I feel this on a soul level. I hate revealing any writer that hasn't gone through revision and editing first. A lot of it stems from one point in my childhood where I shared a story with someone whose opinion I really valued and the only thing they said about the piece was that I should have spell checked better because I wrote 'bowel' instead of 'bowl'. I have to be productive every day to be a good writer. This one is the worst. I have so much mental exhaustion from work that some days it's just impossible to find two creative braincells that can still spark something. I can steal some time at work to write, but when I get home I don't continue. I end up berating myself for laziness and that just makes me even less apt to work some days. I try to combat it by recognizing when I start in on myself and step back to see, okay, am I really just being lazy or avoidant or am I experiencing exhaustion or depression? That one quote that goes around about how nothing in nature blooms all year long is helpful. I need to put it up on my wall so I can see it every day. If I don't get in gear and produce a lot of books on a rigorous schedule I'm never gonna make it. My biggest goal in life is to get where my writing supports me. Or at least is enough of a second stream of income that I don't have to be chained to a full time job. I'm fully aware most writers keep a day job, but I've also studied up on writers who couple writing with other online ventures that allow them to stay at home and I desperately want that. I try to implement what I learn from them into my own schedule and stuff but I get overwhelmed between that, writing, and work, and I'm not that great at marketing. I end up berating myself again for being lazy and stupid which doesn't help anything. Combatting this is a work in progress. I can only handle so much, but I feel like at this point I should be able to handle more than I currently can. My brain is broken because reading books is hard now. This is probably an offshoot problem from depression and exhaustion, but most of the time I just don't have the drive to read the way I used to. I devoured three to five books a week when I was a kid/teen and it's gotten harder to do as an adult. I lose interest quick unless the story grabs me at the get go. I lose interest if it gets boring or if the second hand embarrassment is too much to handle. But fan fiction is easier. I can go through tons of fanfic in a week and stay engaged. I'm not ashamed of reading fanfic, I just miss reading books. Not reading them makes me feel like an imposter because how can I expect to write a good book if I can't stay with one very long? So I buy cheap books when I can afford them and hope one of them catches my attention long enough to finish it and appreciate the story. And I tell myself that, one day, whatever I don't read now I'll eventually get to so it's not like I'm wasting money, it's an investment.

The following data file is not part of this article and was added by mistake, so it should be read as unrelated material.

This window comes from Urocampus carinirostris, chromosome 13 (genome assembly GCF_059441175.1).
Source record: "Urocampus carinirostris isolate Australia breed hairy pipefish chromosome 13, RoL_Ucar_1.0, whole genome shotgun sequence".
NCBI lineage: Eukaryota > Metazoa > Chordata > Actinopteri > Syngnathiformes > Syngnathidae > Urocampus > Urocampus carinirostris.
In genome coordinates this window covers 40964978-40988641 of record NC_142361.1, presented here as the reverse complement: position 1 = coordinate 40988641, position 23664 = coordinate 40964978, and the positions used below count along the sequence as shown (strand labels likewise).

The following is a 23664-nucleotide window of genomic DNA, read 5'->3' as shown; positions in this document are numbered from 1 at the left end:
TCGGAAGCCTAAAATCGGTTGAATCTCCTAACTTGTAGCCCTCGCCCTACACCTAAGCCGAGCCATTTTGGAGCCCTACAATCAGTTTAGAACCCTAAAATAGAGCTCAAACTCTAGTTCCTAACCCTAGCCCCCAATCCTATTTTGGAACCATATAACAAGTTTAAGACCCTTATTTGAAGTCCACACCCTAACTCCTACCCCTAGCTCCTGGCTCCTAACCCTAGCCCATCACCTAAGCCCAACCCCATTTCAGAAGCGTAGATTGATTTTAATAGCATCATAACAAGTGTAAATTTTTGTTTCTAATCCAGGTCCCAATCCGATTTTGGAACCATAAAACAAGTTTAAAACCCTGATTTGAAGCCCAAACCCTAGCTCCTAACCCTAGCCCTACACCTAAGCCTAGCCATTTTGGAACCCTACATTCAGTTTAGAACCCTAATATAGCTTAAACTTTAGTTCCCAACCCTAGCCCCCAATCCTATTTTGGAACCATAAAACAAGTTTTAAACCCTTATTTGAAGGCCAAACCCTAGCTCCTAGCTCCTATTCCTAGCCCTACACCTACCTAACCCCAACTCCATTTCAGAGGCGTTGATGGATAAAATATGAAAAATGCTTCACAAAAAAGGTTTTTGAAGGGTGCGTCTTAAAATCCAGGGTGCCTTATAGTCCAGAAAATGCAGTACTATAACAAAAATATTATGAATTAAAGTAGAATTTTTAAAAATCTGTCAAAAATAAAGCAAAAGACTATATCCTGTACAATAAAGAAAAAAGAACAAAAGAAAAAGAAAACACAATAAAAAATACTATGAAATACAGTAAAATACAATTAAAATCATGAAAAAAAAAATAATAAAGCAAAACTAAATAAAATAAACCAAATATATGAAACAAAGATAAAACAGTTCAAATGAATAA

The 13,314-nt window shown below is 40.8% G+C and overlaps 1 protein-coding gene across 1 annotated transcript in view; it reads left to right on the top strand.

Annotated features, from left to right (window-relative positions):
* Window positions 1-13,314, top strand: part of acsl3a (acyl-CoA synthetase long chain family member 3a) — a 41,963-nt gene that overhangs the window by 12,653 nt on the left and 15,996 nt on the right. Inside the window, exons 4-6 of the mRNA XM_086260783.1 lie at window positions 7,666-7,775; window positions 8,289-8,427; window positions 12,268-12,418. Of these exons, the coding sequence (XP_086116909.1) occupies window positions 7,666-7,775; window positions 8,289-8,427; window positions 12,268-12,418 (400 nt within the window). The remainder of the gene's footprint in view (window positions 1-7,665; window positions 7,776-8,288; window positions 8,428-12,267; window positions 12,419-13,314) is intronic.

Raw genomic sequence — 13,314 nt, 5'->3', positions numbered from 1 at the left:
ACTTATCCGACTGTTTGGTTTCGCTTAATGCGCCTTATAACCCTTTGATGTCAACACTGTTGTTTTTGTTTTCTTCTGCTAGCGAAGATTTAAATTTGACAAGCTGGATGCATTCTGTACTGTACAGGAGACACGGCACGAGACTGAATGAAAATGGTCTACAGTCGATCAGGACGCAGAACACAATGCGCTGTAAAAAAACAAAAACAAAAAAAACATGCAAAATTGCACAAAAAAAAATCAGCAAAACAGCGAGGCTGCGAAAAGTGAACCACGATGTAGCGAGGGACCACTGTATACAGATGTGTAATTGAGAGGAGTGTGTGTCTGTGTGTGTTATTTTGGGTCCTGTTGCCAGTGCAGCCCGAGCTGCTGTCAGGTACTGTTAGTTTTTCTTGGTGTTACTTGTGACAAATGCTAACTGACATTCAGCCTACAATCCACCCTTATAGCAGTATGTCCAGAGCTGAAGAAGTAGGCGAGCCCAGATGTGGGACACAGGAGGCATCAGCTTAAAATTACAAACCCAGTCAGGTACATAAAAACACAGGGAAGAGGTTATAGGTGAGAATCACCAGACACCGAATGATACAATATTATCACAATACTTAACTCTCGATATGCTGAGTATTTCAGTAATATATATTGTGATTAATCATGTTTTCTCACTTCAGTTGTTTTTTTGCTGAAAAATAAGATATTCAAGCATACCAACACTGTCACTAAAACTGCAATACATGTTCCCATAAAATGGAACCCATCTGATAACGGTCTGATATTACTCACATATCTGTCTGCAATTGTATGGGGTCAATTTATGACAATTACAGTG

13. TricksterShi